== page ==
Paired forest-plots of sensitivity and specificity for body mass index (BMI), waist circumference (WC), waist-to hip ratio (WHR), waist to height ratio (WHtR) in women; data not weighted; TP, true positives; FP, false positives, FN, false negatives; TN, true negatives.

In men, the results of a meta-analysis including 12 studies with data on 11,320 men of any race or ethnicity show a combined sensitivity of 49.6% (95% CI 34.8–64.5%) and a specificity of 97.3% (95% CI 92.1–99.1%) for BMI cut-offs from 25 to 30 kg/m2 (Fig. 2). The sensitivity varied considerably across studies (Fig. 4). A sensitivity analysis excluding studies with a high risk of bias had little impact on the results (52.4% [95% CI 28.6–75.1%] and specificity: 98.6% [95% CI 92.2–99.8%]). A subgroup analysis that excluded studies on Asian men and focused on men of White, Latin or mixed ethnicity (6 studies, n = 5,991, cuts-offs: 28.5–30 kg/m2) had little effect (sensitivity: 52.8% [95% CI 36.4–68.6%] and specificity: 98.9% [95% CI 93.8–99.8%]; see Supplementary file 4, Figures S1 and S2). We considered the certainty of evidence as very low for the sensitivity and moderate for the specificity. The reasons for downgrading the certainty of evidence included risk of bias as well as the wide range and confidence intervals of the sensitivity results.

Figure 4
figure 4

Paired forest-plots of sensitivity and specificity for body mass index (BMI), waist circumference (WC), waist-to hip ratio (WHR), waist to height ratio (WHtR) in men; data not weighted; TP, true positives; FP, false positives, FN, false negatives; TN, true negatives.

Waist circumference (WC)

For WC, the cut-offs to determine obesity in all 14 included studies43,44,45,46,47,49,50,51,52,53,57,58,59,60,62,63 ranged from 65.8 to 107 cm in women and from 78.9 to 105 cm in men. Similar to studies assessing the performance of BMI, the analyses often applied more than one cut-off (see the characteristics of the included studies in Supplementary file 2, Table S1 and the results of all studies in Supplementary file 3, Table S2).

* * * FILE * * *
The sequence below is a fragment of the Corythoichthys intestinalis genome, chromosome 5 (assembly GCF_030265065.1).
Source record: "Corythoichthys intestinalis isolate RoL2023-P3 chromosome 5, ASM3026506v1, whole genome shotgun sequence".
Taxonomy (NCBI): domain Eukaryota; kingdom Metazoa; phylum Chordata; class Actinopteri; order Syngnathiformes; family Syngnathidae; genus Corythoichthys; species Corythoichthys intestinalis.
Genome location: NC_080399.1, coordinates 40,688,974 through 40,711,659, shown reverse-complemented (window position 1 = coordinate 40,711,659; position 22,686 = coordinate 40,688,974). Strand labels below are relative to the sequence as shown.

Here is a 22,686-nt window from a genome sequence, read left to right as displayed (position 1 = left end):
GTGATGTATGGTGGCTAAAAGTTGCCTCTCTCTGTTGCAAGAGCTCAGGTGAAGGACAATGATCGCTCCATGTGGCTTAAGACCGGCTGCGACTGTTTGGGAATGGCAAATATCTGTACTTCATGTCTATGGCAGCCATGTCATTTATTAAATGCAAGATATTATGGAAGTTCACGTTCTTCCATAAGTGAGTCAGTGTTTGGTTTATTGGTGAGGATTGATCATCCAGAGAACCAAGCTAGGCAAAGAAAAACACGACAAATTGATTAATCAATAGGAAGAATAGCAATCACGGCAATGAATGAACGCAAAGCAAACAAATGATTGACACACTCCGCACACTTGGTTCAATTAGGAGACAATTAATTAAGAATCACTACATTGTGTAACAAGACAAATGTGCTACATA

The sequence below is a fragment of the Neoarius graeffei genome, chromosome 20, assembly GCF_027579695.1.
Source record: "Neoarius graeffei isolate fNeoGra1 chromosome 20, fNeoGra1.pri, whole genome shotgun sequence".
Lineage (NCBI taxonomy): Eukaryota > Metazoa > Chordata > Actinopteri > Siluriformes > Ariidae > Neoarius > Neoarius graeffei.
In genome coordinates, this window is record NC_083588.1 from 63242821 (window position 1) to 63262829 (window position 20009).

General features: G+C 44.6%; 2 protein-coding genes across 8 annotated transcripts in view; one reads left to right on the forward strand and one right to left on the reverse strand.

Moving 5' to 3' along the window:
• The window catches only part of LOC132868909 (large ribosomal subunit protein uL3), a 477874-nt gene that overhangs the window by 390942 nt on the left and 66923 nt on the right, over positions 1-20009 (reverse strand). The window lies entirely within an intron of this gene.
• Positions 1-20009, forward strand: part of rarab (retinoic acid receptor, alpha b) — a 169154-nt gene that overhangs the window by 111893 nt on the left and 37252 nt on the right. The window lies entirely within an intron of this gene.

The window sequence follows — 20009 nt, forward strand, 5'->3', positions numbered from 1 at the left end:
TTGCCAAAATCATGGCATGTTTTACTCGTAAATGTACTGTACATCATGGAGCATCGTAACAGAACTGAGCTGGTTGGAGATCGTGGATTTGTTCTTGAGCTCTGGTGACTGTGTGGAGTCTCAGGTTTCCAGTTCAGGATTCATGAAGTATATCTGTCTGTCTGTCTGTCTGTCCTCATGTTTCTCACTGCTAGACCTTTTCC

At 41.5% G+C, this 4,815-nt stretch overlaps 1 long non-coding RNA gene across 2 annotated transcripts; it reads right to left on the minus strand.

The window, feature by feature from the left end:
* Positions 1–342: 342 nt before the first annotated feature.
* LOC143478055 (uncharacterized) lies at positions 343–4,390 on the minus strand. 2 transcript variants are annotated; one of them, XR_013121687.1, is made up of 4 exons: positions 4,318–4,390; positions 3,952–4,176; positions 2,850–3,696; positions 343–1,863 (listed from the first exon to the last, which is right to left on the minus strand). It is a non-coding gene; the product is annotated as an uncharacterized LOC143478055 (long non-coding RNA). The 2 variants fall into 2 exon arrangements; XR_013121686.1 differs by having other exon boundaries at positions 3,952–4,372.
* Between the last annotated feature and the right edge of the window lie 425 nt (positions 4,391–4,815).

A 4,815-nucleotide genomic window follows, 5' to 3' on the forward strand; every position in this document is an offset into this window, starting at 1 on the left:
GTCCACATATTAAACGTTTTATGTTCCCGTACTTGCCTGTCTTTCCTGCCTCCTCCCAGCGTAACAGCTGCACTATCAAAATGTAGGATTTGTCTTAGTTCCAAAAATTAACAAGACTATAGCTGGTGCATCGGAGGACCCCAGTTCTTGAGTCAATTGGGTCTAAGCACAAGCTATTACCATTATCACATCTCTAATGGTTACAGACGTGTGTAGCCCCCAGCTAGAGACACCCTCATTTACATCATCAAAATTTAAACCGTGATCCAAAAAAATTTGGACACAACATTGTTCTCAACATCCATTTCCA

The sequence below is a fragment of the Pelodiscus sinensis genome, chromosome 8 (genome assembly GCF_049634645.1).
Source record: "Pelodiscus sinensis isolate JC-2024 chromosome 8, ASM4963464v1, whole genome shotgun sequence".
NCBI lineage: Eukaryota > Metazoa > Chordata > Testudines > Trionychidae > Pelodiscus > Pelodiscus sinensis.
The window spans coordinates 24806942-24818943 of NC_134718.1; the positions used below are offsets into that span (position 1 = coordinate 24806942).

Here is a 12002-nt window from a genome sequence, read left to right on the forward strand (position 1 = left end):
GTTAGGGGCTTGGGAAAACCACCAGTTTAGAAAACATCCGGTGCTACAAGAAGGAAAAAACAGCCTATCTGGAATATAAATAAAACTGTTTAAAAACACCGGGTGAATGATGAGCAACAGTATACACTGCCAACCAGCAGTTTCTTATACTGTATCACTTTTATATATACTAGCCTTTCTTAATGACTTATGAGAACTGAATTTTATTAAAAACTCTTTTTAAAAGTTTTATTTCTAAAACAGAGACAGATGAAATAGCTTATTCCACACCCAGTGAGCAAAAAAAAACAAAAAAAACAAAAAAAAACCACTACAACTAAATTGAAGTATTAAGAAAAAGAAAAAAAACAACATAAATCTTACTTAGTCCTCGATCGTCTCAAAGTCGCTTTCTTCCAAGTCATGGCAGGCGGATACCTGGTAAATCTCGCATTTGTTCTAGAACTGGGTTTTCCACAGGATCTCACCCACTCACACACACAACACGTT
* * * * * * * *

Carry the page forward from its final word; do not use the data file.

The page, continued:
A meta-analysis including eight studies on 4,964 women rendered a sensitivity of 62.4% (95% CI 49.2–73.9%) and a specificity of 88.1% (95% CI 77.0–94.2%) for WC (80.5 to 92.3 cm) (Fig. 2). For both sensitivity and sensitivity, the heterogeneity of the included studies was high (Fig. 3). Excluding the study by Goh et al.51 from the analysis because of its low cut-off (80.5 cm) did not substantially alter the results (cut-offs 86 cm to 92.3 cm; sensitivity: 64.4% [95% CI 50.1–76.6%] and specificity 88.0% [95% CI 74.5–94.8%]). Likewise, the results remained similar when excluding studies with a high risk of bias49,50,51 (cut-offs 86–92.3 cm; sensitivity: 58.6% [95% CI 41.0–74.3%] and specificity 89.4% [95% CI 71.1–96.6]). Subgroup analysis on Latin women or women with mixed ethnicity (5 studies, n = 3,557, cuts-offs: 86–92.3 cm) reduced the heterogeneity and increased the sensitivity (73.4% [95% CI 52.5–87.4%]) but decreased the specificity (83.0% [95% CI 62.7–93.4%]; see Supplementary file 4, Figures S1 and S2). Because of methodological concerns and highly inconsistent and heterogeneous results, we rated the certainty of evidence as very low for both sensitivity and specificity.

In men, the pooled estimates of six studies including 3,590 male participants were 57.0% (95% CI 32.2–79.0) for the sensitivity and 94.8% (95% CI 85.8–98.2%) for the specificity (Fig. 2). The cut-offs for WC ranged from 90.2 to 100.0 cm. The results of the included studies had a high heterogeneity for the sensitivity and a low heterogeneity for the specificity (Fig. 4). We were not able to perform sensitivity analyses or subgroup analysis due to the low number of studies included in the meta-analyses. Due to serious methodological concerns and highly inconsistent and heterogeneous results, we considered the certainty of evidence for the sensitivity as very low and for the specificity as low.

Waist-to-hip ratio (WHR)